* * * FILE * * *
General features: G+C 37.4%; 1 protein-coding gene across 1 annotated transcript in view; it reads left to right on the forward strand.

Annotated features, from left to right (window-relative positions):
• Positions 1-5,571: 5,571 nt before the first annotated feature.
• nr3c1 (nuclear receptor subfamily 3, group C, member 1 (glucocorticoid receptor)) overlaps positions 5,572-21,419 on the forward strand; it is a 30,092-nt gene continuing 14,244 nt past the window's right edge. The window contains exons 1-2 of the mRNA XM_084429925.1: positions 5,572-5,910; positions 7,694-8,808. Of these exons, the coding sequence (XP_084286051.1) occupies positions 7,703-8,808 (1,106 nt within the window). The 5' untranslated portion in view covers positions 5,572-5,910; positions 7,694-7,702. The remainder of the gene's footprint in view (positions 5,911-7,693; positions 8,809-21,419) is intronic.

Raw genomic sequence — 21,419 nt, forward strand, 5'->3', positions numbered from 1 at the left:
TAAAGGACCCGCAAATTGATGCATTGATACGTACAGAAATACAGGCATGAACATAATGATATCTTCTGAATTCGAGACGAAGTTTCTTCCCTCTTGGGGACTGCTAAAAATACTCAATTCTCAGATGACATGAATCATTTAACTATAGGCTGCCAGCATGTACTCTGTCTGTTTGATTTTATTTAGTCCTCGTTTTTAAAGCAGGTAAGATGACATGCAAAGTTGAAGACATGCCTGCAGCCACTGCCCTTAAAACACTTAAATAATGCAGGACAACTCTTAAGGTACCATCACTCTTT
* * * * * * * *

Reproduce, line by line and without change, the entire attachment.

General features: G+C 37.4%; 1 protein-coding gene across 1 annotated transcript in view; it reads left to right on the forward strand.

Annotated features, from left to right (window-relative positions):
• Positions 1-5,571: 5,571 nt before the first annotated feature.
• nr3c1 (nuclear receptor subfamily 3, group C, member 1 (glucocorticoid receptor)) overlaps positions 5,572-21,419 on the forward strand; it is a 30,092-nt gene continuing 14,244 nt past the window's right edge. The window contains exons 1-2 of the mRNA XM_084429925.1: positions 5,572-5,910; positions 7,694-8,808. Of these exons, the coding sequence (XP_084286051.1) occupies positions 7,703-8,808 (1,106 nt within the window). The 5' untranslated portion in view covers positions 5,572-5,910; positions 7,694-7,702. The remainder of the gene's footprint in view (positions 5,911-7,693; positions 8,809-21,419) is intronic.

Raw genomic sequence — 21,419 nt, forward strand, 5'->3', positions numbered from 1 at the left:
TAAAGGACCCGCAAATTGATGCATTGATACGTACAGAAATACAGGCATGAACATAATGATATCTTCTGAATTCGAGACGAAGTTTCTTCCCTCTTGGGGACTGCTAAAAATACTCAATTCTCAGATGACATGAATCATTTAACTATAGGCTGCCAGCATGTACTCTGTCTGTTTGATTTTATTTAGTCCTCGTTTTTAAAGCAGGTAAGATGACATGCAAAGTTGAAGACATGCCTGCAGCCACTGCCCTTAAAACACTTAAATAATGCAGGACAACTCTTAAGGTACCATCACTCTTT